At least 75 serovars of pathogenic leptospires belonging to 18 serogroups have been found to date in China, but only a few of them frequently cause leptospirosis. According to the annual reports on leptospirosis from Chinese CDCs, L. interrogans serogroup Icterohaemorrhagiae serovar Lai is the most dominant pathogenic leptospires, responsible for approximately 75% of the morbidity in the country. The other pathogenic leptospires causing leptospirosis are the Grippotyphosa, Autumnalis, Australis, Pomona and Hebdomadis serovars [3, 11, 25]. Our study showed that all the 163 clinical strains of different pathogenic Leptospiral serogroup/serovars belong to either the ompL1/1 or ompL1/2 group (data not shown). Thus, we conclude that leptospires from the ompL1/1 and ompL1/2 groups are the most prevalent strains in China.

In this study, immunization with either rOmpL1/1, rOmpL1/2 or rOmpL1/3 proteins could enhance significantly survival of guinea pigs lethally challenged with pathogenic Leptospira species (Table 5). The immunoprotective rates in the groups, in which animals received a rOmpL1 for immunization and challenge with the same ompL1 gene type, appeared to be higher than those being challenged with different ompL1 gene types.

In a previous study [35], we found L. interrogans serovar Lai strain Lai could adhere to macrophages, and we here show that adherence to macrophages could be blocked with antisera against any of the rOmpL1 proteins, confirming cross-immunogenicity of OmpL1 proteins from the three different groups. All these data collectively suggest that OmpL1 is likely a genus-specific antigen.


OmpL1 is a transmembrane protein extensively expressed in pathogenic leptospires. Although the ompL1 gene can belong to any of three different gene types, the OmpL1 proteins expressed by different gene types have conserved immunogenicity and the specific antibodies generally exist in sera of leptospirosis patients. OmpL1 should thus be viewed as a potential candidate of genus-specific antigen for the development of new universal vaccines and serodiagnostic methods for leptospirosis.


Leptospiral strains and serum specimens

The National Institute for the Control of Pharmaceutical and Biological Products (NICPBP) in Beijing, China, provided all 15 official Chinese standard strains belonging to fifteen different pathogenic serogroups of Leptospira. In addition, 163 clinical pathogenic Leptospiral isolates and 385 serum specimens from leptospirosis patients with MAT titers of ≥ 1:100 were provided by the Centers of Disease Prevention and Control of Sichuan, Anhui and Zhejiang provinces in China during 2004–2007 (Table 1). All the leptospiral strains were cultured in liquid Korthof medium containing 8% rabbit serum at 28°C [2, 25]. All the patients were clinically diagnosed suffering from acute leptospirosis based on their medical history and clinical symptoms, including fevers, jaundice, hemorrhaging, myalgia and lymphadenectasis, as well as laboratory examination. Finally, 36 sera samples with negative results by MAT from healthy individuals for routine somatoscopy were offered by the First Affiliated Hospital of Zhejiang University. Informed written consent for sample collection was obtained from all participants and individuals with ethical approval from the Ethics Committee of Zhejiang University. This research was conducted in accordance with the Declaration of Helsinki and with the Guide for Care and Use of Laboratory Animals as adopted and promulgated by the United States National Institutes of Health. All experimental protocols were approved by the Ethics Committee of Zhejiang University.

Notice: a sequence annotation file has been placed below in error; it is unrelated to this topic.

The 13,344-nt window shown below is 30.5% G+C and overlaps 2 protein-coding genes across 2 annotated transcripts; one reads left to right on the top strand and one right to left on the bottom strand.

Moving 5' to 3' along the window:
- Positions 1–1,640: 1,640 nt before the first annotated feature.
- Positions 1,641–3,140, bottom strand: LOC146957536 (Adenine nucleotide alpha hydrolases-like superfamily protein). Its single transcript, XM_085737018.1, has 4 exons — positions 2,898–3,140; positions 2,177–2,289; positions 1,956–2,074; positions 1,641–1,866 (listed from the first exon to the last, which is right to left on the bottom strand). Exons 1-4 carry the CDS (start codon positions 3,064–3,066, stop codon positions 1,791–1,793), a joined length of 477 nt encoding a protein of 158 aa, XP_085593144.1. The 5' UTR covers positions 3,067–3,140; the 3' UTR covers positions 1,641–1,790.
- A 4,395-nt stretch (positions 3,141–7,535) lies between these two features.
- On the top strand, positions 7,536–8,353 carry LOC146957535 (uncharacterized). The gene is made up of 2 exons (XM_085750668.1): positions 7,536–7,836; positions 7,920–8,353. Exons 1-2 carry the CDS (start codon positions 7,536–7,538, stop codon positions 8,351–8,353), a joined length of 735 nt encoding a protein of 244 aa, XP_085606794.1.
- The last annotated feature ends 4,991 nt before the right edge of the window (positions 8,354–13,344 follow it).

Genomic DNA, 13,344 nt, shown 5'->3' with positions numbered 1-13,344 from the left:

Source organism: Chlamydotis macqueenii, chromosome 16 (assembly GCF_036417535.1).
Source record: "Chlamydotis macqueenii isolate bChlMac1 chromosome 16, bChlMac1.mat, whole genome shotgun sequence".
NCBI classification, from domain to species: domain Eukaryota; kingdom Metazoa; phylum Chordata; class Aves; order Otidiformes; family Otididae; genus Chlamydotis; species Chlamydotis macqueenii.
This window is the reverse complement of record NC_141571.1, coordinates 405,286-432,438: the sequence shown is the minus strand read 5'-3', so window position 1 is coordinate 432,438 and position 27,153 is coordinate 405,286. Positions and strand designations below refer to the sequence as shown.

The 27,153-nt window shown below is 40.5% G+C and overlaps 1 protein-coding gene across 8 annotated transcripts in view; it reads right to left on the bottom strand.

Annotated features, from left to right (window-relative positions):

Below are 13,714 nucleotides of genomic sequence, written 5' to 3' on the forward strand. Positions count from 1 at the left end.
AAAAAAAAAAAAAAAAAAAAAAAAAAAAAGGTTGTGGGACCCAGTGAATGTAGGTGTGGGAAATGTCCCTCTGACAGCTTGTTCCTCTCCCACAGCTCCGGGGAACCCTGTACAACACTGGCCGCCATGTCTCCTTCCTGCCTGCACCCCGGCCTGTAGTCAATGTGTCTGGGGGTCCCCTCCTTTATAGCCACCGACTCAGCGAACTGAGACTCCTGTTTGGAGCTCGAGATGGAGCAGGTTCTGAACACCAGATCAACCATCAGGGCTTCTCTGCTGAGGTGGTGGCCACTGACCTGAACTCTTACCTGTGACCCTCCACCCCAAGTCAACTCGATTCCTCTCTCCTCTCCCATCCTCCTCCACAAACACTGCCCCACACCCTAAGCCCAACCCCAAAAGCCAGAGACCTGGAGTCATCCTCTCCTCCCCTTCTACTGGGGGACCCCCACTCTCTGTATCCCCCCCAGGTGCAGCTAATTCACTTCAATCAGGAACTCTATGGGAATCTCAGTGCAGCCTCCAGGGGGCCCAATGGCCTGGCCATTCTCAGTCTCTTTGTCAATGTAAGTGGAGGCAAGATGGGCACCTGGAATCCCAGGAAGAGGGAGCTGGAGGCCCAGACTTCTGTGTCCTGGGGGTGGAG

Cell line and cell culture

The murine monocyte/macrophage-like cell line, J774A.1, was provided by the Cell Bank of the Institute of Cell Biology in Shanghai, Chinese Academy of Science, and was maintained in RPMI 1640 medium (GiBco, Grand Island, USA) supplemented with 10% fetal bovine serum (FBS) (GiBco), and 100 U/ml penicillin and 100 μg/ml streptomycin. The cells were cultured in 5% CO2 at 37°C.

Amplification and sequencing of ompL1 genes

Leptospiral DNA was extracted using Bacterial Genomic DNA Extraction Kit (BioColor BioScience & Technology Co., Shanghai, China) and then dissolved in TE buffer. Density and purity of the extracted DNAs were detected by UV spectrophotometery. One pair of primers was applied to amplify the entire ompL1 gene. The upstream primer was 5'-CCG CATATG (Nde I) ATC CGT AAC ATA AGT AAG-3' and the downstream primer was 5'-CCG CTCGAG (Xho I) GAG TTC GTG TTT ATA ACC-3'. A High Fidelity PCR Kit (TaKaRa, Dalian, China), in which Taq-Pfu mixture is used as DNA polymerase, was used to amplify the target gene. The total volume per PCR was 50 μl which included 20 pmol of each of the primers, 2.5 U Taq-Pfu DNA polymerase, and 100 ng DNA templates. The reaction mixture was initiated by incubation at 94°C for 5 min, followed by 30 cycles of amplification at 94°C for 30 s, 55°C for 30 s and 72°C for 90 s, and then incubation at 72°C for 10 min. The products were detected in 1.5% ethidium bromide pre-stained agarose gel by agarose electrophoresis. The target products were predicted to be 960 base pairs (bp) in size. To obtain more accurate sequence data, the PCR products were purified using PCR Products Purification Kit (BioColor) and then ligated into plasmid pMD 18-T using T-A Cloning Kit (TaKaRa) [26]. The cloned ompL1 genes of 15 standard strains and 39 clinical strains were sequenced by Invitrogen (Shanghai, China).